Tuesday, September 18, 2012

A Casa de Vuelta

It has now been a full month since I officially swore-out as a Peace Corps Volunteer. My life as a RPCV has already been exciting as I took on travel north through South America and along the Andes Mountains. Just last week, I finally returned after 2.5 years to the USA.

Since my return I have told many stories, had a lot of my favorite New Mexican foods, and met up with old friends, colleagues, and family. It has been a wild return home, with little time and much activity. With my new job starting soon in Northern Ireland, I have had a lot to prepare for and catch-up on. Friends have gotten married, babies have been born, my sisters have both graduated from high school/university respectively. Some people have moved altogether. I feel like I know everything and everybody just like it was yesterday that I last saw them, and yet somehow I hardly know them at all. It is an odd feeling. My life has of course moved on in the last two years, I have seen and experienced so much. My whole worldview has shifted in ways that I still have trouble fathoming now. The world has moved on too through- without me. Sometimes home can feel just as foreign as the other side of the globe; I even at times still struggle with the language. It is bittersweet, coming home. It is so nice to be here, but it is also nice to know that I too am just passing through.

Most people that I talk to have taken a genuine interest in my Peace Corps life; they've sat through my random stories about the crazy bus rides, roasting marshmallows with my youth group, and how the comedor came to be. Others are just as satisfied to say hello and pick up the usual conversations anew. It is amazing how you can just slip back into the routine. At times it feels like I never left, maybe I just slept for 2 years. At times I get to relive the adventure.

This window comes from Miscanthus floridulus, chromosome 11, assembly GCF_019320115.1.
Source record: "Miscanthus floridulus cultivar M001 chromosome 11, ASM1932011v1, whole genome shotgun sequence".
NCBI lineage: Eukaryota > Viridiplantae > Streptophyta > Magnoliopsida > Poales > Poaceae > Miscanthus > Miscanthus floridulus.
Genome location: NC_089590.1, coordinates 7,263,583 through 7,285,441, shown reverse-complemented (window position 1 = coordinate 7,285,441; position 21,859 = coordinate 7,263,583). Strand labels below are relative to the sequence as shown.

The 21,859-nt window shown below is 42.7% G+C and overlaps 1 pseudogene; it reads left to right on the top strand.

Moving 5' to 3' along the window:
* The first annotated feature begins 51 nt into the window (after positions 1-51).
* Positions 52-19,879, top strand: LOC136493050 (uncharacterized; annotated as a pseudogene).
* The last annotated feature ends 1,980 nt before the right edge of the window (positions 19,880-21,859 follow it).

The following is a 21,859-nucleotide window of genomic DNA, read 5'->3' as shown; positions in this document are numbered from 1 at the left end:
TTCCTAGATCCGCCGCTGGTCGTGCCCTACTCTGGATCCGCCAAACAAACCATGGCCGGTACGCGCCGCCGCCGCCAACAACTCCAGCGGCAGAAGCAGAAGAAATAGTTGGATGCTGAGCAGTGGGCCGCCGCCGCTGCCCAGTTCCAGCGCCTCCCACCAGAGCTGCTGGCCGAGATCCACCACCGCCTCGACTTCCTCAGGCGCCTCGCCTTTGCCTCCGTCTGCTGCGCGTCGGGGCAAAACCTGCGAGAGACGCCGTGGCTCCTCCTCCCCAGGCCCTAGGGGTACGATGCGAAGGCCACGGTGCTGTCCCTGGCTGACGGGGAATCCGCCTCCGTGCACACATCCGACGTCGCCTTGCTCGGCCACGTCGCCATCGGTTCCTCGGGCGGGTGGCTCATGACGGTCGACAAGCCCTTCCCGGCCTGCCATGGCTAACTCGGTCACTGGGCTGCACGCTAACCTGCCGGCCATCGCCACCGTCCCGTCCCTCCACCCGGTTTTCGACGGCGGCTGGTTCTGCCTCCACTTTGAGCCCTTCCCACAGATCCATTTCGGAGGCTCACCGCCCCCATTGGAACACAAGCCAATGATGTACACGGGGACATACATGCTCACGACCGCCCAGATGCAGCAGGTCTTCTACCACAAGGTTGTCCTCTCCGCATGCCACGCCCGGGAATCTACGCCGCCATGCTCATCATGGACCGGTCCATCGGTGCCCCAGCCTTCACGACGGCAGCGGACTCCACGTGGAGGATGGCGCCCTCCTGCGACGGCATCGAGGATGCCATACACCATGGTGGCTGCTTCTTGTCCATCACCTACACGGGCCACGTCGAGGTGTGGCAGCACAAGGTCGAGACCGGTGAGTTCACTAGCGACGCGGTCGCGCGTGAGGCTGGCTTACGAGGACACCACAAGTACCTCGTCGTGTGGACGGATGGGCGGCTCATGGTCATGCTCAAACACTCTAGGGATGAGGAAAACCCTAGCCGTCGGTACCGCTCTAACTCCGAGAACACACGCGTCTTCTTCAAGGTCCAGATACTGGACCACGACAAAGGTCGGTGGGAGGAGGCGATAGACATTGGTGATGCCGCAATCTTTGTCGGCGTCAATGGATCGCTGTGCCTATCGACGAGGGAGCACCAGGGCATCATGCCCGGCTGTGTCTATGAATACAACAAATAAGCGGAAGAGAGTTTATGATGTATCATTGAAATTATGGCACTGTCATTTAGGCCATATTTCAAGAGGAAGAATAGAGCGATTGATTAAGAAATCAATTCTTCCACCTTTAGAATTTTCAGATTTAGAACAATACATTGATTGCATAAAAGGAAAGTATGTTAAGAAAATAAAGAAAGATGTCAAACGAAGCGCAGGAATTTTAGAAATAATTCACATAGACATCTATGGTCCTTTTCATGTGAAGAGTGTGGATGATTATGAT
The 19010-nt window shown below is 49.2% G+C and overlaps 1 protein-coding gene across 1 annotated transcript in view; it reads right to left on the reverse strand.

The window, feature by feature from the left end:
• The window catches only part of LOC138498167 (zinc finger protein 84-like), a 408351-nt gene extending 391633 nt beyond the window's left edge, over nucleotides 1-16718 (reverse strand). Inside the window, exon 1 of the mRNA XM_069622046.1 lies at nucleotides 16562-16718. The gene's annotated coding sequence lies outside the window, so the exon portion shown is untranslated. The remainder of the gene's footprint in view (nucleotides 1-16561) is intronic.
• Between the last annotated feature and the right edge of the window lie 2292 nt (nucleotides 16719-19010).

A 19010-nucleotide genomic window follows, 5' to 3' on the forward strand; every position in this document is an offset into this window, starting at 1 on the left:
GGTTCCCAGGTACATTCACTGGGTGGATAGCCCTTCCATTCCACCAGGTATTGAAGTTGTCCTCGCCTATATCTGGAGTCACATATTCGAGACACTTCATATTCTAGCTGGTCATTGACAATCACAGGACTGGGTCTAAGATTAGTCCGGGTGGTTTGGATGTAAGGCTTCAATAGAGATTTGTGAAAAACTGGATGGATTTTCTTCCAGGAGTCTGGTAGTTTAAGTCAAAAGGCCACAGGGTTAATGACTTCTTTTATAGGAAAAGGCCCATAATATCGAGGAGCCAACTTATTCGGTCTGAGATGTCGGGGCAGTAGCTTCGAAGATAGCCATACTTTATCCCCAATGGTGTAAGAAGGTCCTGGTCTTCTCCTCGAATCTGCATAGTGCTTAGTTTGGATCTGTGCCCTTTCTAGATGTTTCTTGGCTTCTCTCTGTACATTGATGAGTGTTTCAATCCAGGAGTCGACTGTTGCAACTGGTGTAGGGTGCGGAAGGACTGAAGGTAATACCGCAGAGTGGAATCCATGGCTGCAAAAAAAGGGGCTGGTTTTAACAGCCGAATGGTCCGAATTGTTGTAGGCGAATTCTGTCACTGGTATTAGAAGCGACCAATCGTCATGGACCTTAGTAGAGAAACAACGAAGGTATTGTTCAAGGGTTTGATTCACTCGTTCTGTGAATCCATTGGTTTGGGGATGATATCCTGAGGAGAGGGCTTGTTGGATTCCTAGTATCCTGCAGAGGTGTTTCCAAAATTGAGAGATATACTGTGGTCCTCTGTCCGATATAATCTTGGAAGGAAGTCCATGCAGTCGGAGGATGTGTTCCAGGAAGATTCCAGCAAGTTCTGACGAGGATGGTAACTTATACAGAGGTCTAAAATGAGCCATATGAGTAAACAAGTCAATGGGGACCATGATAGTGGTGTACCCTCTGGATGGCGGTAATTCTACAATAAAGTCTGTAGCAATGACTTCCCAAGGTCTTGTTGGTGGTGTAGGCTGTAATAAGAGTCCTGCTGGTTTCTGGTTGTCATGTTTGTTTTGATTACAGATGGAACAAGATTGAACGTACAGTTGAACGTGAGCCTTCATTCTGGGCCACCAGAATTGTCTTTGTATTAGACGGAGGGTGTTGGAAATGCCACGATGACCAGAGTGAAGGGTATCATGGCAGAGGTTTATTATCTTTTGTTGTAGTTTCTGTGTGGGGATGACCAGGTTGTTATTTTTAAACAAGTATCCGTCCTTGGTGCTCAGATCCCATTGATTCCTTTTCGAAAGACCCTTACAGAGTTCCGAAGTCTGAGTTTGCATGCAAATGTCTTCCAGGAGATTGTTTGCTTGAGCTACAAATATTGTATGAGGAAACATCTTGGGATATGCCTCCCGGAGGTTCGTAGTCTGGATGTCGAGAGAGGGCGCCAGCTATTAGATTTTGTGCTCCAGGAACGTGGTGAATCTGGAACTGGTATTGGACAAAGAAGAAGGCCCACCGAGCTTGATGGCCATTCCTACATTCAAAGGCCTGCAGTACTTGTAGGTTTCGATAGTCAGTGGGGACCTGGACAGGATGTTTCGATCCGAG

During my short stopover I decided to visit my hometown high school and talk with the International Club and the AP Spanish class. I knew many of the teachers back from when I was a student and found it easy to set up some short-notice presentations to focus on Peace Corps' Goal #3: sharing our host culture with Americans. Still a little lost after the long plane rides home, endless laundry, and packing I wasn't quite sure where to begin explaining Paraguay. So, I popped open my suitcase and pulled out the only thing I could think of clearly in that moment: terere. What better way to describe a culture than through the pastime I took part in so frequently throughout my service? Tranquilo, community, refreshing. Packing a few artisan goods, a flag, and a map of South America I was ready to go. As I wandered onto campus with my big termo, guampa, and yerba in hand I felt oddly giddy. Not only was I going to be sharing one of my favorite activities with these kids, but I was about to go back to where this whole thing got started in the first place. It was here, in this very school, that I first heard about Peace Corps. Ever since that day now over 12 years ago, I made it a life goal to join. It was my turn to be inspiring.

The kids were restless at the crack of dawn first period, and they inquired with a smirk as they came in the room if I was the substitute for the day. Haha- learned that lesson, and NO- I clarified. We were off to a rocky start already it seemed. I introduced myself as a Returned Peace Corps Volunteer having lived in Paraguay the last 2 years and began a rudimentary introduction to the country's geography, flag, population, etc. We discussed Paraguay's use of both Spanish and Guarani and rather reluctantly the kids repeated some greetings, "Mba'echiapa- Ipora, ha nde?- Ipora, avei- Graciamante." I was excited, they were doing well...and, I think they were bored. But then I pulled out the terere and began to discuss the culture of Paraguay- tranquilo, community, refreshing. We passed around the guampa and learned the vocabulary for all things mate; suddenly the room came alive! Maybe it was just because I felt better with terere in hand, or maybe because this was something we could all feel good about- either way the room burst into questions and excitement. What started as a rather dull conversation about Paraguayan statistics turned into chisme and storytelling. My 20 minutes turned into nearly an hour. By the end a young man asked me, "I want to study mechanical engineering, can I do the Peace Corps too?" I thought of all the volunteers that I'd heard of from the 1980s that had set up entire water systems for countryside communities and our agricultural engineers working daily in the fields to help farmers improve production and conserve their soil, "You bet, there is a place for everyone in the Peace Corps." To my delight he responded, "I'm so in"!

Maybe in 10 years, one of those kids really will join the Peace Corps. Maybe not. I don't even remember the name of the guy that visited my high school class so long ago now and told me about the Peace Corps, but he inspired me. Maybe, just maybe, I too can inspire a new generation to take up the challenge, step outside the box, and join the international community in a way that touches hearts and minds forever.


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